Asherah



posted on Sep, 13 2011 @ 12:54 AM
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Originally posted by Titen-Sxull


So you say, because in your religion, God is made up.


I have no religion.

Atheism is a religion... A religion is a collection of beliefs and you are choosing to believe against other religions...



posted on Sep, 13 2011 @ 04:11 AM
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Originally posted by rschmfem

Originally posted by Titen-Sxull


So you say, because in your religion, God is made up.


I have no religion.

Atheism is a religion... A religion is a collection of beliefs and you are choosing to believe against other religions...


Let's confuse the issues STILL another time by going off into excessive-semantic land. Anything to distract opposition to christian missioning from the really inconvenient parts.



posted on Sep, 13 2011 @ 06:09 AM
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I haven't read the thread but I noticed a video a few posts up with what looks like I would guess a mother goddess statue. I just wanted to remark on something I ran across the other day in the New Testament in a verse about Christ. It probably doesn't mean anything but it is something that gives me to thinking.
The noun for deity (found only once in the NT in this form) in the verse about "fullness of deity dwelt in him bodily" is feminine.



posted on Sep, 13 2011 @ 11:11 AM
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Originally posted by Titen-Sxull
So what do you think? If God is a parent, how would you rate his performance either Biblically or in your actual life?


God is a perfect father my friend.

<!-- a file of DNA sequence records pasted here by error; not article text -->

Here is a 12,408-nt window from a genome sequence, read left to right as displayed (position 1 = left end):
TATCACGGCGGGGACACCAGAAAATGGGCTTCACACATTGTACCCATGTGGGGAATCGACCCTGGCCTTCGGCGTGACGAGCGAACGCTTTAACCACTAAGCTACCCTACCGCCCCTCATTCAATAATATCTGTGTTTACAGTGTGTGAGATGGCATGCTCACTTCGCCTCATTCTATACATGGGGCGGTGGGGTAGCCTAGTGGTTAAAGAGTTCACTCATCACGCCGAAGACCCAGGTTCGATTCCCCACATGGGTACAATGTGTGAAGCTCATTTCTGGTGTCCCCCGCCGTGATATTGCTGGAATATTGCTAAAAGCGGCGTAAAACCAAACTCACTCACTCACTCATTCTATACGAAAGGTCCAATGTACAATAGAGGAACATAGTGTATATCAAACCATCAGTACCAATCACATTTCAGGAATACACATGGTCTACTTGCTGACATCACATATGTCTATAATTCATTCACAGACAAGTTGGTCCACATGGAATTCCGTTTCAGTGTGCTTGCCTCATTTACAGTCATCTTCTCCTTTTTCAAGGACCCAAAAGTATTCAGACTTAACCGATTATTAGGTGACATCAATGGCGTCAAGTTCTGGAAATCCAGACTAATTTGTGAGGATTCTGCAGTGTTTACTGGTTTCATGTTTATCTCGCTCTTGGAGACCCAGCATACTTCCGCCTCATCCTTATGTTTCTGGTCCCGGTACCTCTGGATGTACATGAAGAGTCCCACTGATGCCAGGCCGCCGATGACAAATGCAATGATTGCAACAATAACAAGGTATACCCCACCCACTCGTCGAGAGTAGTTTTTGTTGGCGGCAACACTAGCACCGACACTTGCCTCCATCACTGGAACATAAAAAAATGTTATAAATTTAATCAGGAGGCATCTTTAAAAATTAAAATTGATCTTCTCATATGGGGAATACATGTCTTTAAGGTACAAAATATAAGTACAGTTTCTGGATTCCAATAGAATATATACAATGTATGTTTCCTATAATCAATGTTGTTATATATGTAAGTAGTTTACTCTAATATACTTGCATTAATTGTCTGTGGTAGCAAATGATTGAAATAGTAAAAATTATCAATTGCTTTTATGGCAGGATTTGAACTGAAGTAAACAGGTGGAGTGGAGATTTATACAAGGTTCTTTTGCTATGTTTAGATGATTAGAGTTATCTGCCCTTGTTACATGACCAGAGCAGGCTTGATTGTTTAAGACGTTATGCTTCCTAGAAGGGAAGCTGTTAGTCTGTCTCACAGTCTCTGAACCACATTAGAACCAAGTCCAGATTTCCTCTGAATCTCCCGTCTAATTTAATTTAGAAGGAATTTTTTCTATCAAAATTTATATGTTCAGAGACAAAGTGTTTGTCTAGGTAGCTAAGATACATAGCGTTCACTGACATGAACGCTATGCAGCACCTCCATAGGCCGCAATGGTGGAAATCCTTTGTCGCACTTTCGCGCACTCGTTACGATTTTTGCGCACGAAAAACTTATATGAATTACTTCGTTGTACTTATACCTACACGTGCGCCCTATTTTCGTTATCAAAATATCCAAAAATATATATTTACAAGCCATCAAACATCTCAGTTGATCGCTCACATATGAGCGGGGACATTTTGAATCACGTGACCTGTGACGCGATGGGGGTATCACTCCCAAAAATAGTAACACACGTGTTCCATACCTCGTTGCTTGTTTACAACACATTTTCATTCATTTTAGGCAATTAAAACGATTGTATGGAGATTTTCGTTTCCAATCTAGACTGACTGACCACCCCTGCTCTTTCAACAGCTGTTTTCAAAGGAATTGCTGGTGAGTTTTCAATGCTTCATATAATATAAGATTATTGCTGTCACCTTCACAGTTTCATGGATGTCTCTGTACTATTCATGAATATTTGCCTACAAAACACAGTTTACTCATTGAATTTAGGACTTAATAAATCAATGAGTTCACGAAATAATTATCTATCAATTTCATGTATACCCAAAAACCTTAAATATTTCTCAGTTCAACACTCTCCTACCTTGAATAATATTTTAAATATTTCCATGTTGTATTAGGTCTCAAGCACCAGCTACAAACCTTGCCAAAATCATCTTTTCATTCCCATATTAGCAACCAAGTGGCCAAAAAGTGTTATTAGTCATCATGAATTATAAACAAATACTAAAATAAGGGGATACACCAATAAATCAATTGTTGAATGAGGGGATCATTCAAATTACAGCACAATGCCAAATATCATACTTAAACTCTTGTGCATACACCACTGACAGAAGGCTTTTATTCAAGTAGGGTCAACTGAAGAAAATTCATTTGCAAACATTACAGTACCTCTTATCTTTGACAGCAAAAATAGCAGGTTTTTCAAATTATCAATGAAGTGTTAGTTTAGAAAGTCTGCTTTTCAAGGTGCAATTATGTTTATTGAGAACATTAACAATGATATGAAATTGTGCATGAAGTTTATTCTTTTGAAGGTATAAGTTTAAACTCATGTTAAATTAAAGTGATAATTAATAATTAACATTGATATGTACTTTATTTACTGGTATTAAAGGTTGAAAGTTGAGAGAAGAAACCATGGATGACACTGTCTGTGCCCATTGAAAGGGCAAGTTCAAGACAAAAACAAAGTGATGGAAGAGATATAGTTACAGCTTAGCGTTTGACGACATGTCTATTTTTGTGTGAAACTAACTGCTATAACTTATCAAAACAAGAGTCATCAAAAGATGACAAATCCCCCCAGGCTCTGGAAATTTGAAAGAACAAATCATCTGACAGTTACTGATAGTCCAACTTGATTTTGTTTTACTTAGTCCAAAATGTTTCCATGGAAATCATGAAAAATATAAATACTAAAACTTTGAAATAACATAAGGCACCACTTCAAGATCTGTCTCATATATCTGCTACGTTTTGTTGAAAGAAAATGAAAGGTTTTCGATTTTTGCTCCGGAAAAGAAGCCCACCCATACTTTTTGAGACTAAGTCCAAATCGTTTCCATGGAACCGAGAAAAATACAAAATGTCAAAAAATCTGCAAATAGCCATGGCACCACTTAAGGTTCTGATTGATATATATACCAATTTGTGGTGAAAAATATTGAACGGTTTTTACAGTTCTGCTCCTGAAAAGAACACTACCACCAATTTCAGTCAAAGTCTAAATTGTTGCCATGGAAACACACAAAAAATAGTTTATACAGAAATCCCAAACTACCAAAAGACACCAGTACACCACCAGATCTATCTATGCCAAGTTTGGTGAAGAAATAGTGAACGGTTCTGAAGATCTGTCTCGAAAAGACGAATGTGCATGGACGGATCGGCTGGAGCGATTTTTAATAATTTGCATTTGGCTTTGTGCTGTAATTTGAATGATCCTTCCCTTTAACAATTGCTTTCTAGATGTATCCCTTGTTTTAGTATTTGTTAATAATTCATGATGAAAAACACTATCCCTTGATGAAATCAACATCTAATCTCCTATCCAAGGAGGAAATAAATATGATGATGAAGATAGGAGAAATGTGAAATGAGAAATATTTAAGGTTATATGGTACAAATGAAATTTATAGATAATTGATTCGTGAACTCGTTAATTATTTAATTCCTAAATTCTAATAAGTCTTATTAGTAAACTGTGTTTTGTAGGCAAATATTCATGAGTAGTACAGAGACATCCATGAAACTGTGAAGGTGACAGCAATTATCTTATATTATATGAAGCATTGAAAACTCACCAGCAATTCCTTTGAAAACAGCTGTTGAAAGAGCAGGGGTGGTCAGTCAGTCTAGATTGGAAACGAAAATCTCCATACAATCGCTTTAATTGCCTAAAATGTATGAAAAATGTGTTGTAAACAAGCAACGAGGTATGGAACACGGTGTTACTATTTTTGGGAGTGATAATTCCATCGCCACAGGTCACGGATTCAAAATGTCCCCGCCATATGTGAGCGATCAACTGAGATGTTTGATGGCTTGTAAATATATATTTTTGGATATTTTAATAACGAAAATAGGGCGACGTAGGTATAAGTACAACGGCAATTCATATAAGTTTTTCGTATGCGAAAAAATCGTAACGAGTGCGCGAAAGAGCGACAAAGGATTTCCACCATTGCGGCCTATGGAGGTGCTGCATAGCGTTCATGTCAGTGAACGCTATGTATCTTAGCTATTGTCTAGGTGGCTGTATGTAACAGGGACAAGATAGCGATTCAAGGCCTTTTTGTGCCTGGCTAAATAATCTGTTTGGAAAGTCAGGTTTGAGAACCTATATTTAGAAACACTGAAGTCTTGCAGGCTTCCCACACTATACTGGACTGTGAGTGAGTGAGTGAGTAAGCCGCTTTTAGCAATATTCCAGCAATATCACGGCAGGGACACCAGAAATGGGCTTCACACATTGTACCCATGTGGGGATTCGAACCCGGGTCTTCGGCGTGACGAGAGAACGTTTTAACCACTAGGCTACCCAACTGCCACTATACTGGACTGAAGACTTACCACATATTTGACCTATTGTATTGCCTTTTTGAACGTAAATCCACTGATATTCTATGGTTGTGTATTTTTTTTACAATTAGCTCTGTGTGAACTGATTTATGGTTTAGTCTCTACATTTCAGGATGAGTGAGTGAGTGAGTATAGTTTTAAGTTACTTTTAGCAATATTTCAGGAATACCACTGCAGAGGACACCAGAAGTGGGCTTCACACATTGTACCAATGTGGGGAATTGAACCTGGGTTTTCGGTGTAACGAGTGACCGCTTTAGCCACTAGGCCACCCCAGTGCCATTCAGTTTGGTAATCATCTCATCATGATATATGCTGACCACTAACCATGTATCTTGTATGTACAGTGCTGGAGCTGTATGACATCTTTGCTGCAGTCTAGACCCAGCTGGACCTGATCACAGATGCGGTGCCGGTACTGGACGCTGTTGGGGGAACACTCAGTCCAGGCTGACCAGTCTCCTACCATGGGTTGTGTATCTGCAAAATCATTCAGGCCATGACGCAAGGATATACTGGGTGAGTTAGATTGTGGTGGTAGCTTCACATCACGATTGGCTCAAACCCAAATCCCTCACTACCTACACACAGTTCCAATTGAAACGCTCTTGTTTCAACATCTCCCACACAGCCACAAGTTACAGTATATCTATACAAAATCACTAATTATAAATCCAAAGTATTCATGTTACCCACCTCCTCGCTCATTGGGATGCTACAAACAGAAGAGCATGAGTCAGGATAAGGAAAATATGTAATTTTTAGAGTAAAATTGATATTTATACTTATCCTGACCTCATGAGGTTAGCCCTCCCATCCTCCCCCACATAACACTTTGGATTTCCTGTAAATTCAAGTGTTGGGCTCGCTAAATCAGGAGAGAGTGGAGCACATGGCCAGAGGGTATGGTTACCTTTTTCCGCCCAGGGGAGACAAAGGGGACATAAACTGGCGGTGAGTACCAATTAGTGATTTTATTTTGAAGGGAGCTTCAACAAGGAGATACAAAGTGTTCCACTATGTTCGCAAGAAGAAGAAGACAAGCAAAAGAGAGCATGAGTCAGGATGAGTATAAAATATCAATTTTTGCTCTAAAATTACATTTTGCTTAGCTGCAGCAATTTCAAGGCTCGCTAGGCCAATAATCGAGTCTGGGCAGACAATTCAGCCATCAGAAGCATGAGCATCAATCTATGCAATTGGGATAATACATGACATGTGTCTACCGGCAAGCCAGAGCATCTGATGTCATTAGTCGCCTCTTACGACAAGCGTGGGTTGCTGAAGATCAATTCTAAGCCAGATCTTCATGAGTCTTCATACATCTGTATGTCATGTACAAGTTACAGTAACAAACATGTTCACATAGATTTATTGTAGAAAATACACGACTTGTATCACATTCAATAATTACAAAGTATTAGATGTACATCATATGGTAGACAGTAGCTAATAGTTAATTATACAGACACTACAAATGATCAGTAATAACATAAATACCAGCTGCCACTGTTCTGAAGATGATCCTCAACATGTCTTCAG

He has given his children all that they need.
He does not choose between his children (contrary to what you have heard.)
He does not force himself on his children, but quietly waits for their acknowledgement.

Of course my view of God is a bit different than most. To understand God, what God is, you must first come to understand who you are. Everyone wants to make God in their own image rather than realize God made THEM in his image. God is within the Atheist telling him he does not exist. God is within the murderer telling him to murder. God is within the rapist driving him to rape. God is rage, lust, peace, love, hate, and indifference. God is war and destruction, creation and invention. God is ALL.

So however you see the father, non-existent or ever present, who am I to question you?

Who are you to question me?

We are Brothers from the same source arguing over who is more blessed in the eyes of our father. We love what we have been given from on high so much that we think ourselves more blessed than the other. In this case, it is your disbelief and my belief at odds. Shall our differing points of view end in the same fate as Cain and Able? Such is the choice the world will make soon enough.

Christ looked at God as his father. I look at God as the King of this existence. He creates it and I dwell in it.Within the existence he created just for me, I rule. I choose what law will govern my Kingdom and that law is simply to love, always.

You too have been given a kingdom to rule. You too have the power to make laws within your Kingdom. What Laws you make within your Kingdom will effect your relations with your neighboring Kingdoms. Choose wisely.

Rather than debate over who's gifts are greater under heaven, I'd prefer to simply share what I have been given.

Pass the pipe Brother, have a beer, celebrate for the life you have been given is YOURS.

With Love,

Your Brother